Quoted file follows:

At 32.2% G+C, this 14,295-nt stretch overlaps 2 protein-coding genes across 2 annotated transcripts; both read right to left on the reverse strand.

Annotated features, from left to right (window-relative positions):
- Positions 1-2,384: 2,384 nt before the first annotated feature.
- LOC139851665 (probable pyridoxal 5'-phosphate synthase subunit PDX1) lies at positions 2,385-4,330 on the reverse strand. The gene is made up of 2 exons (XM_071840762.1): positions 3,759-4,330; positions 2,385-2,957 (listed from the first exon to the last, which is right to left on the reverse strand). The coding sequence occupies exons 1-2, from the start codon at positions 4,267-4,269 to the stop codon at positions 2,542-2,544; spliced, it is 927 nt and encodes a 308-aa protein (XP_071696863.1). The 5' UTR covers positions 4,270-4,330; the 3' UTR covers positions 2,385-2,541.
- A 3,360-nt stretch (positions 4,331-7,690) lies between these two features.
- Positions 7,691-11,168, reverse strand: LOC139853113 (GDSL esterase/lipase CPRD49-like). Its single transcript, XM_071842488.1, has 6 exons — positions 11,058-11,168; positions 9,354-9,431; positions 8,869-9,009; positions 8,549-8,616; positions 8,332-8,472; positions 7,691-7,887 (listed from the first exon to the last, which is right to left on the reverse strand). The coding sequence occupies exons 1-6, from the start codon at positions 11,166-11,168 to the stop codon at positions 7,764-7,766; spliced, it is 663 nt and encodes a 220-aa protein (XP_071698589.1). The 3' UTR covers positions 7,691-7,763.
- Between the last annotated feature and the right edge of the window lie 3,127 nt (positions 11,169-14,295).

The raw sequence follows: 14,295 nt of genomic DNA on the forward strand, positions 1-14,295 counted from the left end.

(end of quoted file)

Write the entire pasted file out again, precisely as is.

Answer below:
At 32.2% G+C, this 14,295-nt stretch overlaps 2 protein-coding genes across 2 annotated transcripts; both read right to left on the reverse strand.

Annotated features, from left to right (window-relative positions):
- Positions 1-2,384: 2,384 nt before the first annotated feature.
- LOC139851665 (probable pyridoxal 5'-phosphate synthase subunit PDX1) lies at positions 2,385-4,330 on the reverse strand. The gene is made up of 2 exons (XM_071840762.1): positions 3,759-4,330; positions 2,385-2,957 (listed from the first exon to the last, which is right to left on the reverse strand). The coding sequence occupies exons 1-2, from the start codon at positions 4,267-4,269 to the stop codon at positions 2,542-2,544; spliced, it is 927 nt and encodes a 308-aa protein (XP_071696863.1). The 5' UTR covers positions 4,270-4,330; the 3' UTR covers positions 2,385-2,541.
- A 3,360-nt stretch (positions 4,331-7,690) lies between these two features.
- Positions 7,691-11,168, reverse strand: LOC139853113 (GDSL esterase/lipase CPRD49-like). Its single transcript, XM_071842488.1, has 6 exons — positions 11,058-11,168; positions 9,354-9,431; positions 8,869-9,009; positions 8,549-8,616; positions 8,332-8,472; positions 7,691-7,887 (listed from the first exon to the last, which is right to left on the reverse strand). The coding sequence occupies exons 1-6, from the start codon at positions 11,166-11,168 to the stop codon at positions 7,764-7,766; spliced, it is 663 nt and encodes a 220-aa protein (XP_071698589.1). The 3' UTR covers positions 7,691-7,763.
- Between the last annotated feature and the right edge of the window lie 3,127 nt (positions 11,169-14,295).

The raw sequence follows: 14,295 nt of genomic DNA on the forward strand, positions 1-14,295 counted from the left end.